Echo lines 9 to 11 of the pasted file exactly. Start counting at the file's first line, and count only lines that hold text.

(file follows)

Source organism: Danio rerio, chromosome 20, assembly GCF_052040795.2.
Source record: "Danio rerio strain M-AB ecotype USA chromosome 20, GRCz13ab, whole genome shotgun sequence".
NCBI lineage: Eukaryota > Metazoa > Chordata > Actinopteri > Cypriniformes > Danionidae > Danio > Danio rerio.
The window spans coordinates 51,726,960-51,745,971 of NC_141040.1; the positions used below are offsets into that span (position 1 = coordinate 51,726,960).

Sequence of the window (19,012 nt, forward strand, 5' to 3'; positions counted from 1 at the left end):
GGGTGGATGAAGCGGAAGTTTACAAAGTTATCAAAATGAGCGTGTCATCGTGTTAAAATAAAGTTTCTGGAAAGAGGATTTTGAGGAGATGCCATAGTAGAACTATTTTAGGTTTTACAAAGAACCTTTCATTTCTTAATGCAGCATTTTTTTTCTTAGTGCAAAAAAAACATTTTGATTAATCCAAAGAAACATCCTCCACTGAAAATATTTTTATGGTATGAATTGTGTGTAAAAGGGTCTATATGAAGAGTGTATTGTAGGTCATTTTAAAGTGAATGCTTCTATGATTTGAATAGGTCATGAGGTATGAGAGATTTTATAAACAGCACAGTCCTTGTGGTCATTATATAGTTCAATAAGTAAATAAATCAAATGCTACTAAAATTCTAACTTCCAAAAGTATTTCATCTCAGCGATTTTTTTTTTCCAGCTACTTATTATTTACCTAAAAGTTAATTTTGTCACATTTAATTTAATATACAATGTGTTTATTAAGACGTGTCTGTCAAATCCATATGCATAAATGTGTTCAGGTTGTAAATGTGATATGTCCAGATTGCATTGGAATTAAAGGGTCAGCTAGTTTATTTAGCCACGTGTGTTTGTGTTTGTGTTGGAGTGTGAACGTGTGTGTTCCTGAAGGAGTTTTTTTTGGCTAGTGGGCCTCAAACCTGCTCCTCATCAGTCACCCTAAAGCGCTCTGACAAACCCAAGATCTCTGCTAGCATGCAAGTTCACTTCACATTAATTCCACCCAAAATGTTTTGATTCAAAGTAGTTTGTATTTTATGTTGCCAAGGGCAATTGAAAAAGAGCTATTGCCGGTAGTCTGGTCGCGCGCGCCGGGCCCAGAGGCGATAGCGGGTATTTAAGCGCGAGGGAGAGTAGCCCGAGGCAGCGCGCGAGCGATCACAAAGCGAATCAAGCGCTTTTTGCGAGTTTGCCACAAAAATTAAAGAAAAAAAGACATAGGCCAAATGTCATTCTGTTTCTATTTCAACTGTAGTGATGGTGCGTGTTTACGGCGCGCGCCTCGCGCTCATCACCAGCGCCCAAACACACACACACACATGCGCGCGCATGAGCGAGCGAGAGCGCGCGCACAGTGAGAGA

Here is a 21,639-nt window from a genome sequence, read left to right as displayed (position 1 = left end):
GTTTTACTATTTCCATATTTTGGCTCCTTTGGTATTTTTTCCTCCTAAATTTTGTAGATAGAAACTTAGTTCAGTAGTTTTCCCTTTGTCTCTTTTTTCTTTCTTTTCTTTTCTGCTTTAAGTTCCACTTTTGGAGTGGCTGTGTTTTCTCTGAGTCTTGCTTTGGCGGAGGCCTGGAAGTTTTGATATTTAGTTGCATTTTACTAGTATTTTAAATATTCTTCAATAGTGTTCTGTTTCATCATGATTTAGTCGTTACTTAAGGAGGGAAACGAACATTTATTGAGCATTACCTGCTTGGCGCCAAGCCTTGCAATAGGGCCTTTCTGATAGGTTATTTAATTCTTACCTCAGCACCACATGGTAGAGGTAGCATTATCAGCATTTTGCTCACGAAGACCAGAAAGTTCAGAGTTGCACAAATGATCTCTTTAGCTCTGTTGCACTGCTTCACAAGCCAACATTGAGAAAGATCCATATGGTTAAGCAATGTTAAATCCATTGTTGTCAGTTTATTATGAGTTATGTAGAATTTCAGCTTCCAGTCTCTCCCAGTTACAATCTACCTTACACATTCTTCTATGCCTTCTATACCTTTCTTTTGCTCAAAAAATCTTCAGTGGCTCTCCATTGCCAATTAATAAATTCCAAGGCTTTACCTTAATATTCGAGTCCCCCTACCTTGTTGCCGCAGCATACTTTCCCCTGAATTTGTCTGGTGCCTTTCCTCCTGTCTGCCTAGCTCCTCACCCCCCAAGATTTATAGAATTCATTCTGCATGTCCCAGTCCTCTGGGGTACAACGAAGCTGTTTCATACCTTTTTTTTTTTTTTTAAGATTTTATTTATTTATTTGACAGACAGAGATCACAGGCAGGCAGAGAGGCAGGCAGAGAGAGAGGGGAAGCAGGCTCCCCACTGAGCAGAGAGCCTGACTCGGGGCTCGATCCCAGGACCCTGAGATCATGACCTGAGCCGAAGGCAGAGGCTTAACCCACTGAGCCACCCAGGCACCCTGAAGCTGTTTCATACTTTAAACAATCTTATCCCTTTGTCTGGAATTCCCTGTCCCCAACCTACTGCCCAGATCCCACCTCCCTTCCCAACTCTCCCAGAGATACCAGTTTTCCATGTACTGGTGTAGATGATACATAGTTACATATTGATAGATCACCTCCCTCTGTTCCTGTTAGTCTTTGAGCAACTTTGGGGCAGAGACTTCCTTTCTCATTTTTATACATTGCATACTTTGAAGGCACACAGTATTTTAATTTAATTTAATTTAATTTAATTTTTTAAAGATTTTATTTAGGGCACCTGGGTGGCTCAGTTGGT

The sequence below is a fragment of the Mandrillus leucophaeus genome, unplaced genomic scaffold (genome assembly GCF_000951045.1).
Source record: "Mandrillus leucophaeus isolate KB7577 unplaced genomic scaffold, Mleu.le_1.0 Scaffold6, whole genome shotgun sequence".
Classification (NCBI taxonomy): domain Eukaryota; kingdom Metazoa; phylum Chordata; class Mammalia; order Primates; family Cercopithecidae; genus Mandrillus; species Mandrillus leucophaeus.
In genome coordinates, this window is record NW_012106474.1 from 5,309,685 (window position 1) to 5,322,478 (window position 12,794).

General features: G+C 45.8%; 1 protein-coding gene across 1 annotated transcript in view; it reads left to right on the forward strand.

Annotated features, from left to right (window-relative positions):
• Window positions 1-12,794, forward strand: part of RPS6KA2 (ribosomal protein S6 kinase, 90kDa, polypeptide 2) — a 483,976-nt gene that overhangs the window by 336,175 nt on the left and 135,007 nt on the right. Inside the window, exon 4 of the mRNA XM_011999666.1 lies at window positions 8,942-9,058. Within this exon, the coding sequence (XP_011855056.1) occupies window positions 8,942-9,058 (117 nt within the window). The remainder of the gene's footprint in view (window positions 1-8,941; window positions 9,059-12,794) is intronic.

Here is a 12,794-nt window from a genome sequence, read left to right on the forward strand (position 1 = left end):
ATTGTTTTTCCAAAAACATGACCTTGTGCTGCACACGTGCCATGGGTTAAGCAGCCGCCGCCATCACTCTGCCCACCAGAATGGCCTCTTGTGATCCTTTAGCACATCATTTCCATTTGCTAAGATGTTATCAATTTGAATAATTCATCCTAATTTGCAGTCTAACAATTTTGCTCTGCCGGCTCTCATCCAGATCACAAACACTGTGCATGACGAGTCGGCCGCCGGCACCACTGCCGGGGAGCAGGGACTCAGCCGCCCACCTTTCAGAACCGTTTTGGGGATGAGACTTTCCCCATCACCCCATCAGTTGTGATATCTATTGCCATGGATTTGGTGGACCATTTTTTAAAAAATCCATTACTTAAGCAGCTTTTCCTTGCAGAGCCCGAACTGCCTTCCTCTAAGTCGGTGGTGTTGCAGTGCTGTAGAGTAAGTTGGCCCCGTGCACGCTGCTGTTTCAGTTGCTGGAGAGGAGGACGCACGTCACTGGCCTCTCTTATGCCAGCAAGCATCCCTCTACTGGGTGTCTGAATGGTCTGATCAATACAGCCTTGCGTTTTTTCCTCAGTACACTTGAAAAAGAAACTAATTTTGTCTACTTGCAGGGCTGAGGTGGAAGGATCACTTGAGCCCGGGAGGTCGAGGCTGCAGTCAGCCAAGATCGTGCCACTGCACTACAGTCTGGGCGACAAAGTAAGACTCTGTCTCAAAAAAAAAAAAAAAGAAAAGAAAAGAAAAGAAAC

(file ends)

The sequence below is a fragment of the Mandrillus leucophaeus genome, unplaced genomic scaffold (genome assembly GCF_000951045.1).
Source record: "Mandrillus leucophaeus isolate KB7577 unplaced genomic scaffold, Mleu.le_1.0 Scaffold6, whole genome shotgun sequence".
Classification (NCBI taxonomy): domain Eukaryota; kingdom Metazoa; phylum Chordata; class Mammalia; order Primates; family Cercopithecidae; genus Mandrillus; species Mandrillus leucophaeus.